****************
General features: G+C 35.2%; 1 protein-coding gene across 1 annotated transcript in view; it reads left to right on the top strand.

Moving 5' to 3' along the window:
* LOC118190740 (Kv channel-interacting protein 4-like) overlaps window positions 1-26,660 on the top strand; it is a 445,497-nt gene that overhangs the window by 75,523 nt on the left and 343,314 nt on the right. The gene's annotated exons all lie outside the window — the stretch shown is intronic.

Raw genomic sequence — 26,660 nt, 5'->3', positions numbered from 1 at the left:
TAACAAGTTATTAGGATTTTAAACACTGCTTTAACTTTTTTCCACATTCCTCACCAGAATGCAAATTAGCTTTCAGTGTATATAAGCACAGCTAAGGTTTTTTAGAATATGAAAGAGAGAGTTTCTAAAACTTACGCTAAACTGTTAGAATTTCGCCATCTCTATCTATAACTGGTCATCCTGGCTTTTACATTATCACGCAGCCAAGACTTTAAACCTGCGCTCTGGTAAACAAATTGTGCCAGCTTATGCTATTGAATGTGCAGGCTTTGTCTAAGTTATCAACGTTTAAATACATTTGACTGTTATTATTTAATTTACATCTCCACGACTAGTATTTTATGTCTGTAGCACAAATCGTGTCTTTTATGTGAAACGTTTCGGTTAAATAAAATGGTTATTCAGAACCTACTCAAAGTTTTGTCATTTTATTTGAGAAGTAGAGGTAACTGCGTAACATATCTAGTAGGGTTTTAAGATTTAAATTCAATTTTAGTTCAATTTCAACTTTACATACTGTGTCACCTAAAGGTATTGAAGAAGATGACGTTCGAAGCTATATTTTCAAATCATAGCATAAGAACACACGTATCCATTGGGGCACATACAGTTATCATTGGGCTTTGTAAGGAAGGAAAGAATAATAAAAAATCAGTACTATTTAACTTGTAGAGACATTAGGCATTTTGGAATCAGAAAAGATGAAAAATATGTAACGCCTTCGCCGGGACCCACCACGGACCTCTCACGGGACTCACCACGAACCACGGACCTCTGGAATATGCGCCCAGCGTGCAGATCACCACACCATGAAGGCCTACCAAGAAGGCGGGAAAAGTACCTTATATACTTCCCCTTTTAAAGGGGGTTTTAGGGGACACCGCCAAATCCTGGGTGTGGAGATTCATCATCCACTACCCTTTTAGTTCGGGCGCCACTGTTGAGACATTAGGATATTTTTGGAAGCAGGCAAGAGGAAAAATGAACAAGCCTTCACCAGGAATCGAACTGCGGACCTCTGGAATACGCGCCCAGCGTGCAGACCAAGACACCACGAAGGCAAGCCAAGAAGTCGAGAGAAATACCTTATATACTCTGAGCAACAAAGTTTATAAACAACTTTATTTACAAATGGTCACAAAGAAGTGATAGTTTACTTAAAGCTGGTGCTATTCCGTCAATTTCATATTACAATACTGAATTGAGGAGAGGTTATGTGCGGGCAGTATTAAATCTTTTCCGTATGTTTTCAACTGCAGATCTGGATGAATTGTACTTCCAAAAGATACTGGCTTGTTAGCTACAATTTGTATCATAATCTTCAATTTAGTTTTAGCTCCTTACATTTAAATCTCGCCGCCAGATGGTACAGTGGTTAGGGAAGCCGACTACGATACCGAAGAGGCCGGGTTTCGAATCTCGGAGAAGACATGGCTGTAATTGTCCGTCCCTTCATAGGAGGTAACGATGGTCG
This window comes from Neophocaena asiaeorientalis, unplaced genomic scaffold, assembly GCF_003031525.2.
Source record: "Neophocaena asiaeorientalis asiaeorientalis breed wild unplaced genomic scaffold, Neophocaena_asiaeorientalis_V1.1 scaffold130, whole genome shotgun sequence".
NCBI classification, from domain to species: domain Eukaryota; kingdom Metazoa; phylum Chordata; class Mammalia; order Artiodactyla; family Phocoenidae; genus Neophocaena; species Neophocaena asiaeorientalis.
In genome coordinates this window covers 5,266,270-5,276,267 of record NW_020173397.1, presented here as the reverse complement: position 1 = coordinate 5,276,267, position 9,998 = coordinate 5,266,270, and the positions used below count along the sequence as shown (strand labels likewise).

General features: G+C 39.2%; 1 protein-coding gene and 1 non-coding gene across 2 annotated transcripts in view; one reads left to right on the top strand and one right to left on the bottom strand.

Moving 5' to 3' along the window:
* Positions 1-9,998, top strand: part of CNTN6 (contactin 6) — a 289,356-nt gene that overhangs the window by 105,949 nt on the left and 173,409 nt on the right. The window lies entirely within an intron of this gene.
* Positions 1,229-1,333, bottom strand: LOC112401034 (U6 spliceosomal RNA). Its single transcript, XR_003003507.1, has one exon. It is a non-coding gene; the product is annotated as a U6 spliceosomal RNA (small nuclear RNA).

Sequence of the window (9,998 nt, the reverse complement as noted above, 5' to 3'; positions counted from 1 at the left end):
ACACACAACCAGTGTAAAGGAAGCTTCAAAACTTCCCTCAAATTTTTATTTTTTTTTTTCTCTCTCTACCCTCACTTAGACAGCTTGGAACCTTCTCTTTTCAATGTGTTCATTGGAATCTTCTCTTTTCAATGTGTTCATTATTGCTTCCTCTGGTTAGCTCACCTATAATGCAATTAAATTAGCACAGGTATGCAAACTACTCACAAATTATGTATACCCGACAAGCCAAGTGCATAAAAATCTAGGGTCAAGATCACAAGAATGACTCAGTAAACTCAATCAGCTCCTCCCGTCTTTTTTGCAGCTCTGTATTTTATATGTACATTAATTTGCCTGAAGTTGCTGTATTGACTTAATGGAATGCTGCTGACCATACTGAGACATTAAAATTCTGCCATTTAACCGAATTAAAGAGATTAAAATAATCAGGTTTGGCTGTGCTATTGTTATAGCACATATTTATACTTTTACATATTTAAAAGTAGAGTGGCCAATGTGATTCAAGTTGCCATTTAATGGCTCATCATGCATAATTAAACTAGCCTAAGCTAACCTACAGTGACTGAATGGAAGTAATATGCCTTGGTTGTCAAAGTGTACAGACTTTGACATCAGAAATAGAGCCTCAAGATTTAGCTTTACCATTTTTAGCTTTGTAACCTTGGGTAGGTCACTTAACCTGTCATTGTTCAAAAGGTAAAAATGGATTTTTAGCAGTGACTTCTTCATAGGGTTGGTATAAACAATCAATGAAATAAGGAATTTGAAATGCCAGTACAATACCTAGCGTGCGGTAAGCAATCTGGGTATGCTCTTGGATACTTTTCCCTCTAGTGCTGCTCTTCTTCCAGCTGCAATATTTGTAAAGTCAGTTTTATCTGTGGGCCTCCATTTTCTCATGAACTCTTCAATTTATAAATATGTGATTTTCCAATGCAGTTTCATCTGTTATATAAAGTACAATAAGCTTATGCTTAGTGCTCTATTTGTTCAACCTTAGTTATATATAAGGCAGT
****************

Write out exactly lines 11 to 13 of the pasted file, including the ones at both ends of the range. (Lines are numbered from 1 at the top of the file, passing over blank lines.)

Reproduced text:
Moving 5' to 3' along the window:
* Positions 1-9,998, top strand: part of CNTN6 (contactin 6) — a 289,356-nt gene that overhangs the window by 105,949 nt on the left and 173,409 nt on the right. The window lies entirely within an intron of this gene.
* Positions 1,229-1,333, bottom strand: LOC112401034 (U6 spliceosomal RNA). Its single transcript, XR_003003507.1, has one exon. It is a non-coding gene; the product is annotated as a U6 spliceosomal RNA (small nuclear RNA).